original graphic novel
thrillers tend to rely on a very specific plot template that delights devotees but often falls flat with casual viewers: There's a faceless killer with a fondness for oh-so-kinky black leather gloves who stalks and kills a series of (usually beautiful and scantily clad) victims, typically by strangulation or extremely
bloody stabbing/slashing (razors work nicely). Police investigate, but it's an amateur sleuth / witness / intended victim who unmasks the killer -- who's revealed to be a character introduced earlier.
That's it, really; it doesn't vary much.
is an homage to that giallo
named for a popular series of Italian pulp novels with yellow (giallo
) covers -- with creators Neal Shaffer and Luca Genovese hitting all the appropriate marks. Unfortunately, they rarely do more than that.
The story starts off promising: Teen-age Francesca is the new kid at the exclusive all-girls Grenrock Academy, where her classmates are, of course, only vague caricatures destined for the killer's knife. There's promiscuous Rachel, affable Morgan, bespectacled Elizabeth, cigarette-smoking Chris, curly-haired Michelle, and a handful of others who act as plaid-skirted scenery.
Still, the girls' interactions hint at possibilities for solid character development. However, those are never realized, because the plot has an important milestone to meet: the first grisly murder. You can probably even guess the victim.
Although they're spared the killer's knife, the male characters are subjected to the same broad portrayals. Their primary purpose is to draw suspicion, gaze intently from the sidelines, or help to define the female characters by serving as authority figures (police detective, doctor, father, teacher). The latter aspect is made more pronounced by the similar physical appearances of Det. Landis, school psychologist Dr. Olsen, and Elizabeth and Francesca's fathers. All four have beards, and in several panels, one hirsute character is nearly indistinguishable from the next.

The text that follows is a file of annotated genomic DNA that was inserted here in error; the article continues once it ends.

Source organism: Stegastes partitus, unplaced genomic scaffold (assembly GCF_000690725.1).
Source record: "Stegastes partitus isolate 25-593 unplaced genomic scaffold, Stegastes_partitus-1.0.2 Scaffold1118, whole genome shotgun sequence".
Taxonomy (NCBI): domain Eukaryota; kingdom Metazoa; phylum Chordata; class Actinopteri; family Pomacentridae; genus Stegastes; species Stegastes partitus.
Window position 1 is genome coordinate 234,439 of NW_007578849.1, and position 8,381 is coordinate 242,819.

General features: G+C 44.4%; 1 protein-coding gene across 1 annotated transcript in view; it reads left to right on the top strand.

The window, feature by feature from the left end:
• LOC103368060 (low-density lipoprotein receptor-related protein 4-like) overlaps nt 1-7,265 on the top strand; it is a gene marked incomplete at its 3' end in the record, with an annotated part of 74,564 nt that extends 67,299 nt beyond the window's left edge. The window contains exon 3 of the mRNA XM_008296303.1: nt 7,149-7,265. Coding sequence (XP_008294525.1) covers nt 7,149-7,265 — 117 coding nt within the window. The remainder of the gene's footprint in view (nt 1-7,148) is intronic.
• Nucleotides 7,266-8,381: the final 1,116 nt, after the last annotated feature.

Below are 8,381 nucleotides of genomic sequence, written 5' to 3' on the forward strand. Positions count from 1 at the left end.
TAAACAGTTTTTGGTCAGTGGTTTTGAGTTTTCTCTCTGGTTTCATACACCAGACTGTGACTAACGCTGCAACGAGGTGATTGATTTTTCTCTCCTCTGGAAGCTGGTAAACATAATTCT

To be fair, characterization is rarely the strong point in suspense/horror, and even less so in the formulaic gialli
. So, perhaps those problems in The Awakening
can be chalked up to the shortcomings of the genre it's honoring. But the plot, which, by the nature of giallo
, should be at least fairly
straightforward -- faceless fetishist stabs girls, gets caught by amateur -- becomes mired in the introduction of a mysterious religious order, murky motives and a plot twist that fails to deliver in the end.
Genovese's bold, moody art is the book's strong point. His depictions of Grenrock Academy and the nearby town are beautiful, like foundations for landscape paintings. His figures are fluid and full of life, which lends impact to the gruesome murder scenes. However, some of Genovese's storytelling decisions are puzzling, particularly his use of inset frames to emphasize minor details, or the extremely
close face shots occasionally employed for no discernable reason.
has the basic elements of a decent thriller, but may have fared better if Shaffer and Genovese had used giallo
as a starting point rather than a template, and experimented with the genre's conventions instead of mimicking them.
The Awakening is scheduled for release today from Oni Press for $9.95.
What others say:
Johanna at Cognitive Dissonance
David at Yet Another Comics Blog
David at Precocious Curmudgeon